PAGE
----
Of course, the obstacles women faced playing football were obstacles that I would face as a filmmaker, which is predominantly a male role not just in the Arab-speaking region but in the world. I came up against the same struggles, the same problems – but at the same time, being a woman with a camera also enabled me to soften certain tense situations which may have escalated into a confrontation. Because I’m a woman, I was sometimes given a slightly different treatment, which in some ways was very bad but in other ways, it was very useful. I often have problems with that. I don’t think I could ever have made this film if I was a man, and I think that made it a very different experience.
Obviously, the whole idea of a woman’s national football team in Libya created political opposition and pressure. Did you come up against difficulties when filming the documentary?
There were lots of obstacles that came up when filming the documentary as you’ve probably seen in the film, and they just kept mounting. There were even more than what was shown in the film, but I think an audience can only take so much drama. However, since the film has come out, the Libyan community has been incredibly supportive, which is wonderful – so, hopefully, things will start to change.
What do you believe is the root of this opposition to women’s football? As the women said, there hadn’t always been opposition, yet this is something that developed and increased with and since the revolution. Do you see this changing?
I think the opposition is not religious – it’s culture, it’s society, it’s fear, it’s control. Often, in times of conflict, when people can’t control the conflict there are certain aspects they feel like they can control – and often women become one of these sites of control. However, I think that it’s just fear more than anything. And, hopefully, things will change.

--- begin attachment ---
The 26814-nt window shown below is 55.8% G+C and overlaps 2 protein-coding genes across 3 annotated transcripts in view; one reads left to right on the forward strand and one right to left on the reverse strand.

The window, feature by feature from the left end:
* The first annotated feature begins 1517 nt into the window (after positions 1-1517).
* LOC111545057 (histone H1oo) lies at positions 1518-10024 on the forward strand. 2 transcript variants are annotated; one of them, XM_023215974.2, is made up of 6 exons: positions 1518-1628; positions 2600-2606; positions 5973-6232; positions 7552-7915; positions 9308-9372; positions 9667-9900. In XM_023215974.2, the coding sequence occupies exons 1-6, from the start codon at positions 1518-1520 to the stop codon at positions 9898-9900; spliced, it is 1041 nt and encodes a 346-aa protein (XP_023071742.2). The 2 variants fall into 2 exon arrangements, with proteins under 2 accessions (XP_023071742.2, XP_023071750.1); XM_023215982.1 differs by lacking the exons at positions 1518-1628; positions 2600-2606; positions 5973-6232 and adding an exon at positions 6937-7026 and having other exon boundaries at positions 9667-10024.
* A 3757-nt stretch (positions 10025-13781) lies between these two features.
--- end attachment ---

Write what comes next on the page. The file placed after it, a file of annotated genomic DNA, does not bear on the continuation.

I always have hope, because without hope, what are we?
Through what you learnt during the process of filming, what are some of the biggest ways football can be used to unite women – both in this Libyan context but also in communities more generally?
For me, I feel like football is a non-elitist form through which to bring people and communities together to play; to challenge; to allow people to develop relationships with people they would never have done from opposite sides of the conflict. It allows people to find greater strength within themselves, not just physically, but also to own and take up more space within society. It allows people to integrate more, but all from a place that is seemingly non-political and non-elitist. I think that’s really important, and a beautiful thing and football can do this across the world – not just in Libya. As we have seen in the past in South Africa, or even in the First and Second World War, it’s an incredibly powerful tool.
We leave the women at the end in a new chapter in their lives, having set up an NGO to use football as a tool for social change and to inspire new generations of women. What does the future of women’s football in Libya look like to you in five years’ time?
In five years’ time, who knows what the situation in Libya will bring! I hope that the NGO – which is doing fantastic work, working in schools, refugee camps, orphanages and with the scouts – not only will they have developed and expanded all across Libya. At the same time, I hope that the football federation will have developed, and that society would have softened to the idea of women’s football – and that people will really see the benefits of sport and see it as a tool rather than a threat. Hopefully, we’ll have a strong national team and young girls will look up to that, then football can be regarded not just as a form to play but as a form to engage in society and community.
Where can we next see Freedom Fields?
We are currently screening across the country. We have had our theatrical release in cinemas, and this is continuing. We will have a very special screening on the 8th July in both the East and West of London and all the proceeds will go to ‘Hera’, the NGO set up by the protagonists from the film. The Q&A will be conducted by Felicia from Season Magazine, which is a women’s football magazine. That will be at the Rich Mix and The Lexi. We also have screenings all over the UK from Hackney to Scotland and you can find them on our website.